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Vital wheat gluten, or what I usually call simply “gluten flour”, is a product made from the protein found in wheat. It improves yeast loaves by adding elasticity to the dough and bulk to the loaves. It looks like flour and is sold by companies like Arrowhead Mills, Bob’s Red Mill, and King Arthur Flour. Currently (2012), I find it in the bulk section of Safeway but not at Whole Foods. I found this bag at our local natural grocery store, Steamboat Mountain, in Lyons, Colorado. This great small store is packed with a great variety of natural foods.
If you are using white flour sold as “bread flour”, it will already have a high gluten content and you do not need to use wheat gluten in a recipe. But if you are using whole grain flour, I strongly suggest adding gluten flour to the loaf. I’ve mixed some wheat gluten in all of my yeast loaves since the 1970s. Back then, I could not find unbleached bread flour, so I used unbleached all-purpose flour and substituted some of the flour with vital wheat gluten. Today I include a third of a cup of wheat gluten per standard loaf of any yeast bread. It looks like any type of white flour, but it sure adds a lot to a loaf.
If you have never kneaded a loaf of bread, I suggest you start with making a loaf from vital wheat gluten. It quickly forms a springy and elastic dough! The loaf bakes up pretty bland, but it’s good kneading practice. It’s like doing a laboratory experiment. And the result is low-carb/high-protein.
From Beard on Bread.
- 1 pkg yeast
- 1 cup plus 2 tablespoons warm water
- 2 1/3 cups vital wheat gluten
- 1/2 teaspoon salt
Dissolve the yeast in the 2 tablespoons warm water. When it starts to bubble (“proof”), combine it with the additional cup of water. Stir in the flour and salt and knead thoroughly for 10-15 minutes. Roll the dough out and form into a loaf. Place in a greased or buttered 8x4x2-inch loaf pan and allow it to rise until doubled in bulk. This is a great low-carb/high protein bread. If you make 10 slices from a loaf, each slice has 110 calories, 20 g protein/slice, 6 g carb/slice. The recipe for gluten bred is below.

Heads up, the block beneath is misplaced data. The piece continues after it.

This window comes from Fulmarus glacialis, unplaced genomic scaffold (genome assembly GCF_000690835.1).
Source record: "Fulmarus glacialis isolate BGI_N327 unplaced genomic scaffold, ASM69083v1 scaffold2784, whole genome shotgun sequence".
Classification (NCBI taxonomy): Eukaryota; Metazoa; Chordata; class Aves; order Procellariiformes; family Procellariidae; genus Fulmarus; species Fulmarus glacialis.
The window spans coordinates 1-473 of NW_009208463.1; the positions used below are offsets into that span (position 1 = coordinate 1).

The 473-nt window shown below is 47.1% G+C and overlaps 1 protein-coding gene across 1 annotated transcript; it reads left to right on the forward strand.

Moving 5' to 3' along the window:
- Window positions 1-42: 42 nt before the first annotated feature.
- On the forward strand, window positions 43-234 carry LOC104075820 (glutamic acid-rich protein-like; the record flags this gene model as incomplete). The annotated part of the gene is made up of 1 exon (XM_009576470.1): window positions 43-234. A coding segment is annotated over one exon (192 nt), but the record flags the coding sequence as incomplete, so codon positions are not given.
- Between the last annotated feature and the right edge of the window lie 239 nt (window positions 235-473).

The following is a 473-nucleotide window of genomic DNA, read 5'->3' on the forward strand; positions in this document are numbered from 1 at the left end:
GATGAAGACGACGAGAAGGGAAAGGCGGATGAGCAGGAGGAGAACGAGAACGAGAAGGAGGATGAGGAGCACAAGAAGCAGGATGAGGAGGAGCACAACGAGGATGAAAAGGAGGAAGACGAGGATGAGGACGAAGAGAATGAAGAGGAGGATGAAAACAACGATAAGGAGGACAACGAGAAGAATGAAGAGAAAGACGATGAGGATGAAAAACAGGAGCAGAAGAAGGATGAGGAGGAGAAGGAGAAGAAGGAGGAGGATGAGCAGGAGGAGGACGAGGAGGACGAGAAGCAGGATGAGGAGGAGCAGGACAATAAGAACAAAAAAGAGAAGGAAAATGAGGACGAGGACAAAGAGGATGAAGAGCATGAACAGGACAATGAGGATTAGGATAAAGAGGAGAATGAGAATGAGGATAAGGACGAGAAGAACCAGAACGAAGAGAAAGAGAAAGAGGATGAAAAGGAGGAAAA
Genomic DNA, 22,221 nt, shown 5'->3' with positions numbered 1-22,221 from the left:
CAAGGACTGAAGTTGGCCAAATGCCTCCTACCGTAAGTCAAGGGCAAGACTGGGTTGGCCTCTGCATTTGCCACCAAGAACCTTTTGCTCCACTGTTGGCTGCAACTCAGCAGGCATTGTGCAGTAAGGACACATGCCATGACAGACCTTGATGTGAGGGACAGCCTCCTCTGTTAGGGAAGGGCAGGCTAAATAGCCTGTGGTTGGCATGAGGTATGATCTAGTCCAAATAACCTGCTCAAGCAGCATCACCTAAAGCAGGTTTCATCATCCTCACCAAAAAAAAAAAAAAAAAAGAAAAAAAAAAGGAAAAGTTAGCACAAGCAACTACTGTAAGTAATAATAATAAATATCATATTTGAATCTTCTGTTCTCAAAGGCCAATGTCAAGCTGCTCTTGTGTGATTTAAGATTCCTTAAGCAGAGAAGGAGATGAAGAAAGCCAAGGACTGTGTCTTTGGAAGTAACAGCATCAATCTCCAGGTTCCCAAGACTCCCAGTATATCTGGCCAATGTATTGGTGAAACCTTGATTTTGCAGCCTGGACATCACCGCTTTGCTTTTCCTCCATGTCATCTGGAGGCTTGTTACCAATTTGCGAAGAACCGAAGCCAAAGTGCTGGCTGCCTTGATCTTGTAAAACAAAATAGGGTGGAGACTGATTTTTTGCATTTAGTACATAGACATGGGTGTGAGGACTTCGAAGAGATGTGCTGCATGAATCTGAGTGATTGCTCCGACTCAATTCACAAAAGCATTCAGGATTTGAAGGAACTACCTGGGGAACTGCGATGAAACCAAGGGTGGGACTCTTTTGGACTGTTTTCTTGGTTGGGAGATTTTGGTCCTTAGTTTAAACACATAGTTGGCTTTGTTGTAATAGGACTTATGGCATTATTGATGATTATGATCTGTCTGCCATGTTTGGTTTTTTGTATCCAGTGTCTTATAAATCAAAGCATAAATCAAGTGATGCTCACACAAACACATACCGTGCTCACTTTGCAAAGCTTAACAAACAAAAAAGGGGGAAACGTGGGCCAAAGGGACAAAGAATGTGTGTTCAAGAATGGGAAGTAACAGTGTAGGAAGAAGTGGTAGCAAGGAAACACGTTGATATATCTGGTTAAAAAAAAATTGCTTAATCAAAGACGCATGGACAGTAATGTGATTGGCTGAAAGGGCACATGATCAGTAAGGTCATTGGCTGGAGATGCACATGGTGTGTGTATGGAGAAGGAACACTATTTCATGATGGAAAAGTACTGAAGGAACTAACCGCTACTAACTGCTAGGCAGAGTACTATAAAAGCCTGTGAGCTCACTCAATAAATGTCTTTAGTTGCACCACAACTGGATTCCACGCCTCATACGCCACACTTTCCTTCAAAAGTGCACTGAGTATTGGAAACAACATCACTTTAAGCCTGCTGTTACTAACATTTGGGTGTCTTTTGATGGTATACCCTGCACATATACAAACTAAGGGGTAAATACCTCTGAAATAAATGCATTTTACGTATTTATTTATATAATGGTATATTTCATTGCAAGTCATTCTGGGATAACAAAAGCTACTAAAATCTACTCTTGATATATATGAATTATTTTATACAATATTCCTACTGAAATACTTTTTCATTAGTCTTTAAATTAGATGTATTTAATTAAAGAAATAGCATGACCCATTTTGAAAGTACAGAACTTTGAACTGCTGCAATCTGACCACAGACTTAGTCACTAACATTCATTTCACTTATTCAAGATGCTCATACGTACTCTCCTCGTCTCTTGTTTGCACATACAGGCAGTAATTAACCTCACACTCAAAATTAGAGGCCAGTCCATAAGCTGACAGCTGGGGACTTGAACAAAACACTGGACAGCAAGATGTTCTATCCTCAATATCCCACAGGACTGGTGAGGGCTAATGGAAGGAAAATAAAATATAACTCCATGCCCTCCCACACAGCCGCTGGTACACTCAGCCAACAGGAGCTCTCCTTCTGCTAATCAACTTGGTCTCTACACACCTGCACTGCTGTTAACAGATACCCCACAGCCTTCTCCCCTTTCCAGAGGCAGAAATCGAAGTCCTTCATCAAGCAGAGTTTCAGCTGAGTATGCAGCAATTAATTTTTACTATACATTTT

Bake at 350˚ for 50-60 minutes, until the loaf is nicely browned. Cool before slicing.
White whole wheat flour
White whole wheat flour is a product offered by King Arthur Flours. I’m not sure any other company sells this particular type of whole wheat flour. They claim that it is 100% whole wheat, just a different variety of wheat that is lighter in color and flavor than traditional whole wheat. I have found that it bakes up into a great, light-textured wheat loaf, even if you use it as the sole source of flour in the recipe (including the 1/3 cup gluten flour, of course).
In general, whole grains make a loaf of yeast bread heavy and dense. The “whole” little grains are sharp particles that cut into and burst the bubbles that yeast forms in a rising loaf of bread. White whole wheat flour is great in that it doesn’t seem to pop as many of the bubbles as traditional whole wheat flour, thus lending to a light loaf of bread.
It is important that you know how your yeast will work in a recipe. This is especially important if you use a bread machine to knead and bake your loaves—something I rarely do, but still, I like to know my yeast. In my opinion, it’s best to buy a large quantity of yeast and “get to know it”. That is one reason not to purchase yeast in those little packets.
Another reason for me not to buy yeast in packets cost. I use a lot of yeast, and those packets get pretty pricey. Even by the jar, yeast is expensive. Over the years, the price kept creeping up, then one day I discovered that they sold yeast in one pound packages. I heard from someone that you could freeze yeast. So now, I buy a large package, put some in a small jar that I keep in the refrigerator, then I store the rest in a ziplock-type bag in the freezer. There came a time when I could no longer find the large packages in my local stores, so now I purchase 2-pound packages online for about $10.
Note: Each packet of yeast is about 2 1/2 teaspoons, or a little under a tablespoon.